A Brief Reminder of the Teachings of Our Founding Fathers
More and more, life in Trump World suggests many of the leaders in the new government didn’t study their history; or perhaps had major gaps in their education.
The President seems to struggle with separation of powers and lashes out at the Judiciary, which is not subject to his authority; Devin Nunes runs classified intelligence information over to the office targeted by the FBI investigation; the other day, Congressman Ted Yoho defended Nunes, saying he “works for the President.”
No he doesn’t.
No one in Congress does. Members of Congress are in the legislative branch of government, whereas the President heads up the Executive Branch.
The Executive and the Legislative branches, along with the Judiciary, compose the three branches of government. Our founding fathers identified the exercise of a Free Press, under the First Amendment, as the “Fourth Estate,” in effect a further check and balance against these three branches. Of course, the new President is continually lashing out at the media and what he cites as “fake news,” seemingly trying to bend that Fourth Estate to succumb to his will.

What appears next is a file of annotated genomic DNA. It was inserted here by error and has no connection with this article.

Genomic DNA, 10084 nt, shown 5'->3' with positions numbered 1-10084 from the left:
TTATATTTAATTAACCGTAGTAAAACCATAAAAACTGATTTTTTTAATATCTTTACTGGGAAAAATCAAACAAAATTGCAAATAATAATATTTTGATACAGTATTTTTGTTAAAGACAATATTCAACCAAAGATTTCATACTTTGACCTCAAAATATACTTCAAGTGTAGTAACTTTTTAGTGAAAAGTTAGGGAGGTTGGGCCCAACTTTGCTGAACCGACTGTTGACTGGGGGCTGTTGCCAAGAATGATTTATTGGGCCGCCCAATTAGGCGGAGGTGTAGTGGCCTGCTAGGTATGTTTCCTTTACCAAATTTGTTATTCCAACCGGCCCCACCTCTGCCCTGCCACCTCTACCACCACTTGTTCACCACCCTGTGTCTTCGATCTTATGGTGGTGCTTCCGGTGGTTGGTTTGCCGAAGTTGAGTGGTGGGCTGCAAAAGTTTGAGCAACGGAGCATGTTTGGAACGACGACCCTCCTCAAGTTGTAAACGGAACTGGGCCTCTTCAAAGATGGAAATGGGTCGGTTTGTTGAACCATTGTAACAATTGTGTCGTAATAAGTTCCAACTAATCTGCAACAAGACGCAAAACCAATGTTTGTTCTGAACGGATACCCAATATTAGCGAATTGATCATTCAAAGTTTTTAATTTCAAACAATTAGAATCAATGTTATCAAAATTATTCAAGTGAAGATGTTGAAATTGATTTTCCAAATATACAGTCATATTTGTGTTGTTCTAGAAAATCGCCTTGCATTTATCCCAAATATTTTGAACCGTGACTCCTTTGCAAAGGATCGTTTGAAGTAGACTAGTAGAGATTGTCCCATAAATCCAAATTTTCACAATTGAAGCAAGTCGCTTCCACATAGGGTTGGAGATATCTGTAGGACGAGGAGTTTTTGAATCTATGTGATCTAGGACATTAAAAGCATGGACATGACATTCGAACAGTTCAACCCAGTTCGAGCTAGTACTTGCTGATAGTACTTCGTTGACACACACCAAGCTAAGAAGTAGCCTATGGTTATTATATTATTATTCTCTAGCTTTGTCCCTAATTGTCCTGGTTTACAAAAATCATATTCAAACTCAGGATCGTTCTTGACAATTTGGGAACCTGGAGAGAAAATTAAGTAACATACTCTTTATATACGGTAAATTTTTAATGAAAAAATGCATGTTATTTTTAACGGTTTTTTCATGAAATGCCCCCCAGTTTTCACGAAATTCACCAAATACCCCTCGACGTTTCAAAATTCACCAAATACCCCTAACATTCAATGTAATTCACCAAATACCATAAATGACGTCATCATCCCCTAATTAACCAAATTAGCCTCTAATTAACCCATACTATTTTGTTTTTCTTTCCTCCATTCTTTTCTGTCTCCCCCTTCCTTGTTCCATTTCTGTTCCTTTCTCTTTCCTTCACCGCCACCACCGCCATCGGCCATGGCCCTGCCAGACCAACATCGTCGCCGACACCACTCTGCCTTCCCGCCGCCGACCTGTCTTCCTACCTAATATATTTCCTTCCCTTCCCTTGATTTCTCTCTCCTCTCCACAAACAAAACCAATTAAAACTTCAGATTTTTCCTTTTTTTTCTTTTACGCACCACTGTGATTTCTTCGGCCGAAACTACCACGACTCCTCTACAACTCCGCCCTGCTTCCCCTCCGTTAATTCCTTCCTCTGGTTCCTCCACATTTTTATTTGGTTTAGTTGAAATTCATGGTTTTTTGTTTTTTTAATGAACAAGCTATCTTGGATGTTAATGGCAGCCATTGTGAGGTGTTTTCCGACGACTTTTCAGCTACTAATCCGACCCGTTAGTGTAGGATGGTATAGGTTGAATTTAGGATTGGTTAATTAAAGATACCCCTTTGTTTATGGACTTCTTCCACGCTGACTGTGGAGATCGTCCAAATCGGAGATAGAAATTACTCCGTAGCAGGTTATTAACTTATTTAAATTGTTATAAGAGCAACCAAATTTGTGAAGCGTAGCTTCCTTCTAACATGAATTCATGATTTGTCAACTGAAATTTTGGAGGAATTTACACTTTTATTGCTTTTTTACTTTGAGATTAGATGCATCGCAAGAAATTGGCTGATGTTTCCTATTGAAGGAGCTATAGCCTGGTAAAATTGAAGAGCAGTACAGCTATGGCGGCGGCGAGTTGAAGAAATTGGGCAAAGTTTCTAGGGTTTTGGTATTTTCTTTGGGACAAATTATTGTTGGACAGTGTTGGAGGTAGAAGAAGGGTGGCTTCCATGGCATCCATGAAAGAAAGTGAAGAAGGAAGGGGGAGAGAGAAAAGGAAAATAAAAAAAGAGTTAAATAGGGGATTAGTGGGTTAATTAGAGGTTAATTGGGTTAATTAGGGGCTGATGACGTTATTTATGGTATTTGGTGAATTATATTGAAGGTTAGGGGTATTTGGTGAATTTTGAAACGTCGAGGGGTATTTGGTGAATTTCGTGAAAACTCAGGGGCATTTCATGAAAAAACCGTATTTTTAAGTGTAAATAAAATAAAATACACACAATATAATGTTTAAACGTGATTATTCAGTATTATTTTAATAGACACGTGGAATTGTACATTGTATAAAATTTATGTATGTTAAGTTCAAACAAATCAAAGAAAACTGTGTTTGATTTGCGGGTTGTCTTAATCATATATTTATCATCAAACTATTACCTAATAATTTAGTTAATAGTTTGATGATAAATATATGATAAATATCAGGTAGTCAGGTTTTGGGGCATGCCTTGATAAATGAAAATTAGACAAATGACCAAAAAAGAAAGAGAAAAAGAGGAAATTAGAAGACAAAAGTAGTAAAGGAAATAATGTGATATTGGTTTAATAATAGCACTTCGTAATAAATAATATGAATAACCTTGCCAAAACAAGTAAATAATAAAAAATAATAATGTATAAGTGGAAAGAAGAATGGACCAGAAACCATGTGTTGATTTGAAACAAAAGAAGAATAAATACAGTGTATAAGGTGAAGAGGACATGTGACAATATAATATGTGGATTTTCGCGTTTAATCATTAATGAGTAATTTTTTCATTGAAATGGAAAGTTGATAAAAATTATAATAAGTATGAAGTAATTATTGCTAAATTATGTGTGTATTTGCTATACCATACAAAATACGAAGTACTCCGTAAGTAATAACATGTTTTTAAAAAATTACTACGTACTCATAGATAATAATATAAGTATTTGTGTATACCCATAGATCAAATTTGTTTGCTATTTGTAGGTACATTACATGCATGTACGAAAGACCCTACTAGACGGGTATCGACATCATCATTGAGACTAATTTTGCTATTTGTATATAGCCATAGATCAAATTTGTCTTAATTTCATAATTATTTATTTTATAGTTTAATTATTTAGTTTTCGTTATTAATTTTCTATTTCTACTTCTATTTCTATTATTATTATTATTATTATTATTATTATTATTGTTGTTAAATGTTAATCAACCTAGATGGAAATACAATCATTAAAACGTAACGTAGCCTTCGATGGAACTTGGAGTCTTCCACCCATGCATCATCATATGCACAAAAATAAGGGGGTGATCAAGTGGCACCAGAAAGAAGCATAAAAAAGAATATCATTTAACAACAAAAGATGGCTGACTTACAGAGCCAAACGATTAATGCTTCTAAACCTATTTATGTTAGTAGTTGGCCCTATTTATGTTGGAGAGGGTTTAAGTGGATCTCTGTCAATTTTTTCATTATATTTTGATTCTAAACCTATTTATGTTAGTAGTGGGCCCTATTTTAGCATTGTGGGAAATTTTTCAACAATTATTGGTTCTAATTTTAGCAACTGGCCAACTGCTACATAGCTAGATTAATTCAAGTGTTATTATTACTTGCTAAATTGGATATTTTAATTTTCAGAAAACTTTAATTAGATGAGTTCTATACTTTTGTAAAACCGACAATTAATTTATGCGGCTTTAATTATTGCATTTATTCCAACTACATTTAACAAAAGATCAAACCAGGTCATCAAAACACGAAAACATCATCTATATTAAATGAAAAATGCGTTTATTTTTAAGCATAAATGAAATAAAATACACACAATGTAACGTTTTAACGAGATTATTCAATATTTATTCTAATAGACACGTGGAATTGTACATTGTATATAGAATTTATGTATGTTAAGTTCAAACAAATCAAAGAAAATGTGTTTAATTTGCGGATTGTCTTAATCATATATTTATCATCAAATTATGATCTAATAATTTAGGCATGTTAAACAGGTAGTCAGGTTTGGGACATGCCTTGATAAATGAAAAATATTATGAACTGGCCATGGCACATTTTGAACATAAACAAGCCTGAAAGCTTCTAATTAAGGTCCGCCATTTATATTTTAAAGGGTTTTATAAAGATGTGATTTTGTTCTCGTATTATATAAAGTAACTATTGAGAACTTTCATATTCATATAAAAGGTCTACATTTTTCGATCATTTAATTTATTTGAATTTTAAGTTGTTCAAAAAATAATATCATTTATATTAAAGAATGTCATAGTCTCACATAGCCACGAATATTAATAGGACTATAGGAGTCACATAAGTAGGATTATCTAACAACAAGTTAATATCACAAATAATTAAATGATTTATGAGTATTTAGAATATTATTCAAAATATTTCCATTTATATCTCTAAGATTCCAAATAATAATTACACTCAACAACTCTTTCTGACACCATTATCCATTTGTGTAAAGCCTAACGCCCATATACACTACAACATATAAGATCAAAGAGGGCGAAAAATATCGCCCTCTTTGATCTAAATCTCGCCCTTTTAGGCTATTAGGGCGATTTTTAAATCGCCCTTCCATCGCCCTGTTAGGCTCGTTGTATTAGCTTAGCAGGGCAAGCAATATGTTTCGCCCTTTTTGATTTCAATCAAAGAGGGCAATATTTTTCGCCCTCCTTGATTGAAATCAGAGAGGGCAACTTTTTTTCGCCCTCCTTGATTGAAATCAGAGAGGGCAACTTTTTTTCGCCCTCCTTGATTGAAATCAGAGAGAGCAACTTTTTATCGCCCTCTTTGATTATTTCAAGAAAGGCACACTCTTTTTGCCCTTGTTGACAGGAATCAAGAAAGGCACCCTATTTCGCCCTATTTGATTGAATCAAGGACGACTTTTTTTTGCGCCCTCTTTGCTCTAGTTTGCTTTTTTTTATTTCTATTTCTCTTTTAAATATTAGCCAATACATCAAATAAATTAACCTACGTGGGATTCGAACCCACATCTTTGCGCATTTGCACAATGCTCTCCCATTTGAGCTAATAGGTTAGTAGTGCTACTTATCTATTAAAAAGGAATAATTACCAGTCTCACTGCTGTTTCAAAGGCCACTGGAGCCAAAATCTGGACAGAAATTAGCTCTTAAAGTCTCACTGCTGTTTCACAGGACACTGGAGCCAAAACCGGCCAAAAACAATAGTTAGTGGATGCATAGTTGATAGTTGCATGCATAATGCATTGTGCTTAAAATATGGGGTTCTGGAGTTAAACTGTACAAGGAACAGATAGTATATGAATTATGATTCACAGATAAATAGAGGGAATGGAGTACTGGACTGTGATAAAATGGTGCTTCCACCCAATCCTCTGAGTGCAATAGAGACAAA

Every time, I hear the President or people on either side of the political aisle charge “fake news,” It makes me wish that many of those in the headlines would go back and review what their 7th and 8th grade history teachers attempted to impart to them. The press may be flawed; some articles and news reports contain inaccurate information, present unbalanced or perhaps slanted representations of contrasting points of view, or mistakenly restate data discovered elsewhere that are not actual facts. However, it’s the beauty of our nation’s democracy and an enlightened citizenry that should sort through all of this to help shine the light on the truth.
Increasingly, I think, it’s the lack of an enlightened citizenry that may be the biggest danger in what we see happening right now. People rejoice when they hear the President talk about “fake news,” whereas if they’ve studied their history, the alarm bells should go off. Such bullying by a national leader represents a characteristic effort to make himself the arbiter of truth.
That ladies and gentleman, is a red flag for dictatorship—something that a sound understanding of history and American Constitutional principles would suggest we should avoid at all costs. At least that was the crux of the repeated warnings about abuse of power voiced by those founding visionaries.
Philip Gimson is a former newspaper editor who now works as an executive recruiter in the pharmaceutical industry.
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